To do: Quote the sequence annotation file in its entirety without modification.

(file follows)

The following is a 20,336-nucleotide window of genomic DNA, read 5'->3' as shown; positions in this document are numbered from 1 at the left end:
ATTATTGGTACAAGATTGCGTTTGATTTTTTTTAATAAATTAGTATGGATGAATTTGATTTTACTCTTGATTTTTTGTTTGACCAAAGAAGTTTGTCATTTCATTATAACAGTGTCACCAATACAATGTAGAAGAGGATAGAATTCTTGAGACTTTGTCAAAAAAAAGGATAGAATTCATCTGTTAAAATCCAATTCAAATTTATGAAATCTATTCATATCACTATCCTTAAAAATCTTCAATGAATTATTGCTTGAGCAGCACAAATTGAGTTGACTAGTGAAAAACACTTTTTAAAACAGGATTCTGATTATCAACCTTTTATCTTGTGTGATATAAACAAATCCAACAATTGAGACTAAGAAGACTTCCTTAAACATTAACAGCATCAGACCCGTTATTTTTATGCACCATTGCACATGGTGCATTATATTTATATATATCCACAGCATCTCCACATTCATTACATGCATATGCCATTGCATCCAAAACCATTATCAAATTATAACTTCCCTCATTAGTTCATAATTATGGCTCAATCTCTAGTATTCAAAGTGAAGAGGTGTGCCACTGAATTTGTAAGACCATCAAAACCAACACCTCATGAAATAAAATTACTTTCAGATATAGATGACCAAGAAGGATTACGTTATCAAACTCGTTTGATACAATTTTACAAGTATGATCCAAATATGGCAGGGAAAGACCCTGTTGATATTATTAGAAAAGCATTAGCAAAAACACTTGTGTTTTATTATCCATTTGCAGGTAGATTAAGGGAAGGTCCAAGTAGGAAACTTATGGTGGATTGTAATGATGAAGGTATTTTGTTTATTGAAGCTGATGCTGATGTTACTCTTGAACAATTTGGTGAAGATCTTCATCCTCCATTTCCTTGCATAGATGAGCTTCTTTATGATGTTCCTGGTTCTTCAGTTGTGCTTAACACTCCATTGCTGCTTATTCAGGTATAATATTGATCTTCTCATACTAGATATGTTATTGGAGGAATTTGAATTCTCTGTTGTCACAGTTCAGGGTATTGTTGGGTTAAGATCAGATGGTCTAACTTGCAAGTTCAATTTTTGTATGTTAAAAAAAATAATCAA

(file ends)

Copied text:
The following is a 20,336-nucleotide window of genomic DNA, read 5'->3' as shown; positions in this document are numbered from 1 at the left end:
ATTATTGGTACAAGATTGCGTTTGATTTTTTTTAATAAATTAGTATGGATGAATTTGATTTTACTCTTGATTTTTTGTTTGACCAAAGAAGTTTGTCATTTCATTATAACAGTGTCACCAATACAATGTAGAAGAGGATAGAATTCTTGAGACTTTGTCAAAAAAAAGGATAGAATTCATCTGTTAAAATCCAATTCAAATTTATGAAATCTATTCATATCACTATCCTTAAAAATCTTCAATGAATTATTGCTTGAGCAGCACAAATTGAGTTGACTAGTGAAAAACACTTTTTAAAACAGGATTCTGATTATCAACCTTTTATCTTGTGTGATATAAACAAATCCAACAATTGAGACTAAGAAGACTTCCTTAAACATTAACAGCATCAGACCCGTTATTTTTATGCACCATTGCACATGGTGCATTATATTTATATATATCCACAGCATCTCCACATTCATTACATGCATATGCCATTGCATCCAAAACCATTATCAAATTATAACTTCCCTCATTAGTTCATAATTATGGCTCAATCTCTAGTATTCAAAGTGAAGAGGTGTGCCACTGAATTTGTAAGACCATCAAAACCAACACCTCATGAAATAAAATTACTTTCAGATATAGATGACCAAGAAGGATTACGTTATCAAACTCGTTTGATACAATTTTACAAGTATGATCCAAATATGGCAGGGAAAGACCCTGTTGATATTATTAGAAAAGCATTAGCAAAAACACTTGTGTTTTATTATCCATTTGCAGGTAGATTAAGGGAAGGTCCAAGTAGGAAACTTATGGTGGATTGTAATGATGAAGGTATTTTGTTTATTGAAGCTGATGCTGATGTTACTCTTGAACAATTTGGTGAAGATCTTCATCCTCCATTTCCTTGCATAGATGAGCTTCTTTATGATGTTCCTGGTTCTTCAGTTGTGCTTAACACTCCATTGCTGCTTATTCAGGTATAATATTGATCTTCTCATACTAGATATGTTATTGGAGGAATTTGAATTCTCTGTTGTCACAGTTCAGGGTATTGTTGGGTTAAGATCAGATGGTCTAACTTGCAAGTTCAATTTTTGTATGTTAAAAAAAATAATCAA